Wow. Your writing journay started young from age 8 to 14 when you caught your first big break with a profile in the NYT. Did you always know you’d become published someday? What made you keep trying?
Oh no, no no I did not. No idea. Plus, I should emphasize the quality of my writing at 8 years old was questionable. No one was going around saying: “this dude is an 8-year-old Cormac McCarthy, watch out.” I would write intensely for periods of my life and then I would stop. I started out as a playwright, out of college, but I wasn’t much of a playwright, I think. I went to grad school for acting and just stopped writing for a few years. I think I needed a break. I started writing YA a few years ago because I had a story idea I couldn’t shake, and felt maybe I had developed my voice, and actually had stuff to say. Fiction freed me in a way; I wasn’t constrained as much by the structure of writing works for film, or the stage. There was lots of rejection at first. It was a long road for me.
I also have to ask… did you keep any of your underground humor magazine? Will it ever see the light of day again?
I was told recently one of my younger brother’s friends, this kid I grew up with, had a copy, and he showed my brother and my sister-in-law. I wasn’t there. Apparently it was all wrapped up in plastic and protective paper like it was the dead sea scrolls. Maybe he thought it would be worth something one day? Maybe it will! Some people say it was THE WORLD’S FIRST ZINE. Who am I to argue with that? I think my parents maybe kept a few copies–in storage somewhere or something, wherever people’s parents store things.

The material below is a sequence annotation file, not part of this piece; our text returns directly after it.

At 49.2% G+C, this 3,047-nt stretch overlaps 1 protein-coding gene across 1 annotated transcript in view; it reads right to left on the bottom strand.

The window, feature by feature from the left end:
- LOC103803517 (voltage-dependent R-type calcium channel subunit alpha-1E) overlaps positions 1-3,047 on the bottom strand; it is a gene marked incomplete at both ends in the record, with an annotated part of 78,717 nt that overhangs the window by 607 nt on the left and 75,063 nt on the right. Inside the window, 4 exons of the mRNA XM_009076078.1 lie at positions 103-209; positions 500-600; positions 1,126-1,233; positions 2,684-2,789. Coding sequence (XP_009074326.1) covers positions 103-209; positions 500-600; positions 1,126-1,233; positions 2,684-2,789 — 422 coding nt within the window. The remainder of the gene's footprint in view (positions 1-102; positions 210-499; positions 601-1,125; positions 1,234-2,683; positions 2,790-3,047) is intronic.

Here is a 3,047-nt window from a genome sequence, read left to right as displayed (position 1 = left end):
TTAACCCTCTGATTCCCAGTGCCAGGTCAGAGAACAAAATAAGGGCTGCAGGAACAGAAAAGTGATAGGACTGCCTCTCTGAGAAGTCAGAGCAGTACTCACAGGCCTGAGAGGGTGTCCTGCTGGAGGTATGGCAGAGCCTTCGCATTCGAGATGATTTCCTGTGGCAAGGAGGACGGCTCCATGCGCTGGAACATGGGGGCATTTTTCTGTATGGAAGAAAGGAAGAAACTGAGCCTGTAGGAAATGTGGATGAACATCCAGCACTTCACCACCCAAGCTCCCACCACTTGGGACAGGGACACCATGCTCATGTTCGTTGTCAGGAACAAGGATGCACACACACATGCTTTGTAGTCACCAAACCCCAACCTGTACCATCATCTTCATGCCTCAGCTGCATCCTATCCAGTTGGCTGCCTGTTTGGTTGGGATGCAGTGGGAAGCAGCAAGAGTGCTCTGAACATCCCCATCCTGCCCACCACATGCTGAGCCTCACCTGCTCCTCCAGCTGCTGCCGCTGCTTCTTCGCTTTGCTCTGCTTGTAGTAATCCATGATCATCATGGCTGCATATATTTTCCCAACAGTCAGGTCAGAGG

I think it is safe to say your experience in acting shaped your debut novel Scream All Night? Primarily since Scream All Night is about a young actor struggling with his past. Did anything that happened in real life make its way into the novel in some way?
Oh, absolutely, more than people could ever guess. Definitely meeting certain writers and directors while working on TV shows, or in plays. Most are fine, actually. A few are bullies. But I guess a lot of what seeped into my novel was my time at Yale Drama; we were living a very unnatural existence–this extended family constantly performing for each other, pretending to be other people. It was a strange, insular world that no one can really understand unless you’ve been through the experience yourself. The infamous Yale Cabaret, where we’d meet once a week to regroup and perform for each other in this underground theater, definitely helped inspire the Crepuscular Dusk scene in Scream All Night–although if you haven’t read the book yet you probably have no idea what I’m talking about.
Don’t laugh… because you probably get asked this a lot. But, what is your favorite element of B-horror and cult films?
Probably the sheer weirdness factor of cult films, and how things could fail on all cylinders, but at the same time there was a group of people–the investors, the producers, the creatives, who all agreed this was a good idea. I think that’s pretty fascinating. Maybe it’s just collective hope. But some of these low budget films are beautiful in their own right. Night of the Living Dead, which is a quintessential B-horror, pretty much changed the world. No one had heard of zombies before. Nothing was the same after Texas Chainsaw Massacre, which I think is a work of art.
Let’s finish with something fun. If Dario Heyward found himself stuck on an island for a month what would he smuggle with him?
Dario’s most valuable possession at the beginning of the novel is a smashed iPhone 6. He doesn’t have a cell phone plan, but he downloads Miles Davis records. He’s really into jazz, and Miles. So I’ll go with that.
Is there anything else you’d like to share or say?
People keep asking me if Scream All Night is scary, if it’s actually a horror novel. Nope! The backdrop of the story takes place at a B-horror movie studio, but the story is really a dark comedy. There are creepy elements here and there (how could there not be?), but the beating heart of the story is Dario (my MC) and his relationship with what’s left of his family, his family legacy, and the people he once loved and lost, with everyone living in unnatural seclusion, in a place that really shouldn’t exist, but somehow still does.